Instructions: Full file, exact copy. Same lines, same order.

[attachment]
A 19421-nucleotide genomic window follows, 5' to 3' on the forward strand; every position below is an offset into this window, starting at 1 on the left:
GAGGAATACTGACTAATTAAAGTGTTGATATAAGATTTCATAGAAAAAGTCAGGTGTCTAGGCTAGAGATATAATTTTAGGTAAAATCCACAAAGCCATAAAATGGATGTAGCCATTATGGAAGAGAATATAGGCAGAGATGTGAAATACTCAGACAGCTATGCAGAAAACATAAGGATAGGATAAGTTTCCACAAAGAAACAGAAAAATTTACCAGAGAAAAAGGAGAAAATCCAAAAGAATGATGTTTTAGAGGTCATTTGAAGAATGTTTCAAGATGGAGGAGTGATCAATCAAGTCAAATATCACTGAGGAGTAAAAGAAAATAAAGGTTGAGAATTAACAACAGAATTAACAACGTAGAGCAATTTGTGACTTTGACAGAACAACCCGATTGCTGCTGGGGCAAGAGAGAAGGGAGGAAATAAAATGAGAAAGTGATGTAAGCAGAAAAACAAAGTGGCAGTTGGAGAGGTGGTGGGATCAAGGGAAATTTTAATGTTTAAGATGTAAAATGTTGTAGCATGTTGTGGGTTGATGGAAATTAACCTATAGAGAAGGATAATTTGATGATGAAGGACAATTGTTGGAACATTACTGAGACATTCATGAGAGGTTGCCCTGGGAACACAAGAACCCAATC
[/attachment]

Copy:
A 19421-nucleotide genomic window follows, 5' to 3' on the forward strand; every position below is an offset into this window, starting at 1 on the left:
GAGGAATACTGACTAATTAAAGTGTTGATATAAGATTTCATAGAAAAAGTCAGGTGTCTAGGCTAGAGATATAATTTTAGGTAAAATCCACAAAGCCATAAAATGGATGTAGCCATTATGGAAGAGAATATAGGCAGAGATGTGAAATACTCAGACAGCTATGCAGAAAACATAAGGATAGGATAAGTTTCCACAAAGAAACAGAAAAATTTACCAGAGAAAAAGGAGAAAATCCAAAAGAATGATGTTTTAGAGGTCATTTGAAGAATGTTTCAAGATGGAGGAGTGATCAATCAAGTCAAATATCACTGAGGAGTAAAAGAAAATAAAGGTTGAGAATTAACAACAGAATTAACAACGTAGAGCAATTTGTGACTTTGACAGAACAACCCGATTGCTGCTGGGGCAAGAGAGAAGGGAGGAAATAAAATGAGAAAGTGATGTAAGCAGAAAAACAAAGTGGCAGTTGGAGAGGTGGTGGGATCAAGGGAAATTTTAATGTTTAAGATGTAAAATGTTGTAGCATGTTGTGGGTTGATGGAAATTAACCTATAGAGAAGGATAATTTGATGATGAAGGACAATTGTTGGAACATTACTGAGACATTCATGAGAGGTTGCCCTGGGAACACAAGAACCCAATC